What we collect is more than screenshots or code.
We try to capture every site exactly as it is, in as much depth and detail as possible.
A website is crawled by our “robot”
The heretrix webcrawler crawls over every part of a website (which is also how indexing for search engines works).
All elements of the site are downloaded
Text, images, documents, layout… everything that is publicly available on the site is downloaded.
An exact copy of the site is created
The archival copy of the website can be browsed with all the functionalities of the original.
In time, with every copy of a website, the archive will form a timeline for a website, which can be naviguated via our Wayback Machine.
Websites, Domains and Hosts
When we talk about archiving websites, it is important to know that the Luxembourg Web Archive mainly uses lists of domains to build collections.
However, there can be additional hostnames added to a domain, forming hosts, which are actually what we commonly mean by websites. In the example to the right, bnl.lu and data.bnl.lu are completely different websites under the same domain. Ideally, our crawlers are able to identify all hosts by crawling the domain and archive those as well. The more complete the seed list, the higher the chances that all relevant websites are being captured. If you want to find out more about the terminology of web archiving, visit our dictionary:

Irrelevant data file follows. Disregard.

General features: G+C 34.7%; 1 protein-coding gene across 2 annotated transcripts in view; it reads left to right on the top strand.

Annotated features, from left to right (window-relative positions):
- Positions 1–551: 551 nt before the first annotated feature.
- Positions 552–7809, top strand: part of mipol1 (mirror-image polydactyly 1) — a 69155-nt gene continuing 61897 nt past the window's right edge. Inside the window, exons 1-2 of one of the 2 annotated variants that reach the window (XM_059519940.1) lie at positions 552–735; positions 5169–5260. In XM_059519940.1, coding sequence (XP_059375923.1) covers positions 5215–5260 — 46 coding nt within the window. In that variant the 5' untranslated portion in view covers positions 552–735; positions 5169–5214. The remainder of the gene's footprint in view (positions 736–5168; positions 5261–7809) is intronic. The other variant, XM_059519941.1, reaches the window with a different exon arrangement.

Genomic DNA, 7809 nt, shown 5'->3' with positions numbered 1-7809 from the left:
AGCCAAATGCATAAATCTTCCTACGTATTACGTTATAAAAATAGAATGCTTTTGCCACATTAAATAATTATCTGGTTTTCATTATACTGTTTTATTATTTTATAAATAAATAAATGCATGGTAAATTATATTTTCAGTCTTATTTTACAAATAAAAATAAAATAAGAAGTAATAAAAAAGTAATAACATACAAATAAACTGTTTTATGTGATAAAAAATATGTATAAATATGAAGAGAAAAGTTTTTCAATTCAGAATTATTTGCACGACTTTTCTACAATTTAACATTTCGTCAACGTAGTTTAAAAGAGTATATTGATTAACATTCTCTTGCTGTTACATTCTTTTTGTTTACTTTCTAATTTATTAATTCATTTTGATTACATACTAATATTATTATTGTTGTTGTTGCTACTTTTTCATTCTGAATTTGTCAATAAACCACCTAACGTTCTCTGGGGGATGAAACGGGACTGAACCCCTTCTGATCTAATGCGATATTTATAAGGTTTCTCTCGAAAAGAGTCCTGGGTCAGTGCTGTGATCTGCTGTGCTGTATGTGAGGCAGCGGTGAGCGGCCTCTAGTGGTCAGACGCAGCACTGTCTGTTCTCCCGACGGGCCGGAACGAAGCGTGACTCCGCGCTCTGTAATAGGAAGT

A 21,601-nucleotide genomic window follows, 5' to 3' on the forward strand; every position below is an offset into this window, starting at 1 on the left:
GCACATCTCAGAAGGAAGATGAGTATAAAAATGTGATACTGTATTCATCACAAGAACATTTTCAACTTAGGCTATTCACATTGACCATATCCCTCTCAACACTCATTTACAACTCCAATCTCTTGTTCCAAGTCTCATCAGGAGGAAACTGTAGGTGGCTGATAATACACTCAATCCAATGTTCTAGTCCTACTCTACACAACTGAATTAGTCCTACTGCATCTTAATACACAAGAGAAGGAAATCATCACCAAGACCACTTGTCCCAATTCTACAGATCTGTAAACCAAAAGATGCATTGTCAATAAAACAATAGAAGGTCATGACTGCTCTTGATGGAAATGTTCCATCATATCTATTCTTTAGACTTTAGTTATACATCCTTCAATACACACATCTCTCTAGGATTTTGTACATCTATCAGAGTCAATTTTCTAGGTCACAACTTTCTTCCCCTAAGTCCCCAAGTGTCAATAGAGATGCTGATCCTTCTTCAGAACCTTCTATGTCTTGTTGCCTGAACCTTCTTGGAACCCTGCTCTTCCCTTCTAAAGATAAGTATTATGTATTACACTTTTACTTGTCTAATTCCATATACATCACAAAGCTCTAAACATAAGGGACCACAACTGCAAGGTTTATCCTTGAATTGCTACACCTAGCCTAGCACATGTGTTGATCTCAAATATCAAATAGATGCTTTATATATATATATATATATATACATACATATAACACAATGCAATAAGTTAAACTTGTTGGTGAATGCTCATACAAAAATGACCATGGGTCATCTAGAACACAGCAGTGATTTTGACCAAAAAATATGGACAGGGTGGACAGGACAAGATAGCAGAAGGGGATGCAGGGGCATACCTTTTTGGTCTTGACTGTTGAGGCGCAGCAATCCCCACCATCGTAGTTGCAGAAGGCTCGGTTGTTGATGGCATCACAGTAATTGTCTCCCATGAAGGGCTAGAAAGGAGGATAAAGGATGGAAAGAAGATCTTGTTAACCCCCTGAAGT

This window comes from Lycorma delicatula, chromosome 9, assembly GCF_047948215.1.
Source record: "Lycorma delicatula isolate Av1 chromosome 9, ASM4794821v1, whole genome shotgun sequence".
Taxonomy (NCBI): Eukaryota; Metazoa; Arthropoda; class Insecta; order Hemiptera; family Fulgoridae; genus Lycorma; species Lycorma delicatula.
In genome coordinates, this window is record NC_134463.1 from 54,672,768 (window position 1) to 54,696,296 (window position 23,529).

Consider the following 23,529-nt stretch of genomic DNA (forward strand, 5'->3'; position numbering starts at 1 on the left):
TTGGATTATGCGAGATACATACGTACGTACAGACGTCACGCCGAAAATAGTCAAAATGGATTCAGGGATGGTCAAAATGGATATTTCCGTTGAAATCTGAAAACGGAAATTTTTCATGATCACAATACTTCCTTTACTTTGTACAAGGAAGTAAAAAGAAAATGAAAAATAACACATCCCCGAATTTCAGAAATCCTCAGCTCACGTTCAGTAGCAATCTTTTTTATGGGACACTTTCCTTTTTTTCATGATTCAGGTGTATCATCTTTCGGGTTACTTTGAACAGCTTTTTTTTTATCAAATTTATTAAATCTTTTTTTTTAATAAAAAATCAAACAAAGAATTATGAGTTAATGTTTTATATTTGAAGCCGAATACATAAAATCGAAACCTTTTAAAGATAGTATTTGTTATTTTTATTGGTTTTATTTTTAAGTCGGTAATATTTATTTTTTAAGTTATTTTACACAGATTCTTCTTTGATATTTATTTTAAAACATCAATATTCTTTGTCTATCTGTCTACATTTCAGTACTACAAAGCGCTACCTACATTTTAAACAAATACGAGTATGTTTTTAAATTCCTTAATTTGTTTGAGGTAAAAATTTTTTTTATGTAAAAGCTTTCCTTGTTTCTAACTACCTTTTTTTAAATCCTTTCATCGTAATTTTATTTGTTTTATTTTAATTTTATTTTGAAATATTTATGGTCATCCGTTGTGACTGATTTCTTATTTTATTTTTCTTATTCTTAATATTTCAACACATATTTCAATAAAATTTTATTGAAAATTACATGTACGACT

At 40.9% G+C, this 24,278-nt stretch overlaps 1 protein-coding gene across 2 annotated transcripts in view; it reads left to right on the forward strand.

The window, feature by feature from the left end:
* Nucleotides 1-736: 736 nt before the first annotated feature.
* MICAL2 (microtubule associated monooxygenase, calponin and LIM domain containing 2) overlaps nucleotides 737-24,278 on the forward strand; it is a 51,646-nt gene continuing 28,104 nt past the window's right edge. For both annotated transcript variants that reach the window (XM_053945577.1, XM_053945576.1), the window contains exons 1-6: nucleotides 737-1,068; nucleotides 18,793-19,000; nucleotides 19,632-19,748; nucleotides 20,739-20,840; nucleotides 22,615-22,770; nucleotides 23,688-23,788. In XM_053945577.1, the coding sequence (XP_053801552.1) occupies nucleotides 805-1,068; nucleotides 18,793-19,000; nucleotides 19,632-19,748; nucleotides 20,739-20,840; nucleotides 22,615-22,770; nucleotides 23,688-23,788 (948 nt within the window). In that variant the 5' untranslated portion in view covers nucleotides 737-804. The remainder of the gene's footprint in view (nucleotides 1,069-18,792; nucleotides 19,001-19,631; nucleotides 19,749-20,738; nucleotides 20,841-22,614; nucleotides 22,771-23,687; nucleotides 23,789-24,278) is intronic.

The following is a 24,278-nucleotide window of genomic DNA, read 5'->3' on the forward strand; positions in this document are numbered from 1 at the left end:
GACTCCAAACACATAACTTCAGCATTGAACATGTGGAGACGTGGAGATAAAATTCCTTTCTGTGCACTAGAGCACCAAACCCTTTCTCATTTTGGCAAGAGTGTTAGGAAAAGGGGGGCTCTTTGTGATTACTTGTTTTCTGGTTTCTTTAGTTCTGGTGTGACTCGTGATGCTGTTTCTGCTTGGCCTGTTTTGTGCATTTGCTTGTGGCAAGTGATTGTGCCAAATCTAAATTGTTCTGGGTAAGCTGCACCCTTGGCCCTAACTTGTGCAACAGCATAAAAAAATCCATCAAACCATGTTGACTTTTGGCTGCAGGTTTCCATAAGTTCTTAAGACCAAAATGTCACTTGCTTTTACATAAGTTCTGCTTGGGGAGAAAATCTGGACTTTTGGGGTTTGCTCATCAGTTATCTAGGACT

Is your website already part of the
Luxembourg Web Archive?
Here is a simple checklist to see whether your website might,
or should be part of the Luxembourg Web Archive.
Does your website end in “.lu” and is therefore part of a “.lu” Top Level Domain (TLD) ?
What you should do
You’re all set.
All “.lu” domains are being harvested on a regular basis in our broad crawls. Find out more about our harvesting methods below.
Published in Luxembourg
Was your website published in Luxembourg, but in a different Top Level Domain than “.lu” (e.g. “.com”, “.de”, “.eu”…) ?
What you should do
Send it in! Tell us about it! You can call, write an Email or simply fill out the form on our homepage:Contact
You own a website, or contributed content to a website, or know of a website in relation with Luxembourg and Luxembourg citizens?
Is the website you are concerned about part of a social media platform, such as a Facebook page, an Instagram profile or a Twitter Account?
What you should do
We don’t archive social media on a regular basis, nor are we able to harvest large numbers of social media profiles at once.
If you would like to suggest a relevant social media page to be included in the Web Archive, we still encourage you to do so, even though in most cases we won’t be able to capture any content from these websites for now.